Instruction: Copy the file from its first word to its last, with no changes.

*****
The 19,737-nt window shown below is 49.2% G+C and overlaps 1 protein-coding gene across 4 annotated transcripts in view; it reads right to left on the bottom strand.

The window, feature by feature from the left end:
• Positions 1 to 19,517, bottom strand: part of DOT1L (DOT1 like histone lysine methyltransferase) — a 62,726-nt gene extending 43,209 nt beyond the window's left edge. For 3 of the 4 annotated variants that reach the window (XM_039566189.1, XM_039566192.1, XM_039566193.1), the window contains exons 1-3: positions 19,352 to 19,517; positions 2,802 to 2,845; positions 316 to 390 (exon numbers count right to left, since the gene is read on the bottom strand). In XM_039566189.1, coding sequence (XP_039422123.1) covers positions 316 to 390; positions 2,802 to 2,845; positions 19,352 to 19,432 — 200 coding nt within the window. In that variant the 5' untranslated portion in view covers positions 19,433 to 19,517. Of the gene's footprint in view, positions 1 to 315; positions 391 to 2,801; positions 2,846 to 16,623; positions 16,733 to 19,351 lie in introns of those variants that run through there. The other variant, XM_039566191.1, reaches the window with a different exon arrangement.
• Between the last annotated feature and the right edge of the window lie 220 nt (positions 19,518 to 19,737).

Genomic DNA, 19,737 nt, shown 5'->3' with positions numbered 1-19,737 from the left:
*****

The 19,737-nt window shown below is 49.2% G+C and overlaps 1 protein-coding gene across 4 annotated transcripts in view; it reads right to left on the bottom strand.

The window, feature by feature from the left end:
• Positions 1 to 19,517, bottom strand: part of DOT1L (DOT1 like histone lysine methyltransferase) — a 62,726-nt gene extending 43,209 nt beyond the window's left edge. For 3 of the 4 annotated variants that reach the window (XM_039566189.1, XM_039566192.1, XM_039566193.1), the window contains exons 1-3: positions 19,352 to 19,517; positions 2,802 to 2,845; positions 316 to 390 (exon numbers count right to left, since the gene is read on the bottom strand). In XM_039566189.1, coding sequence (XP_039422123.1) covers positions 316 to 390; positions 2,802 to 2,845; positions 19,352 to 19,432 — 200 coding nt within the window. In that variant the 5' untranslated portion in view covers positions 19,433 to 19,517. Of the gene's footprint in view, positions 1 to 315; positions 391 to 2,801; positions 2,846 to 16,623; positions 16,733 to 19,351 lie in introns of those variants that run through there. The other variant, XM_039566191.1, reaches the window with a different exon arrangement.
• Between the last annotated feature and the right edge of the window lie 220 nt (positions 19,518 to 19,737).

Genomic DNA, 19,737 nt, shown 5'->3' with positions numbered 1-19,737 from the left: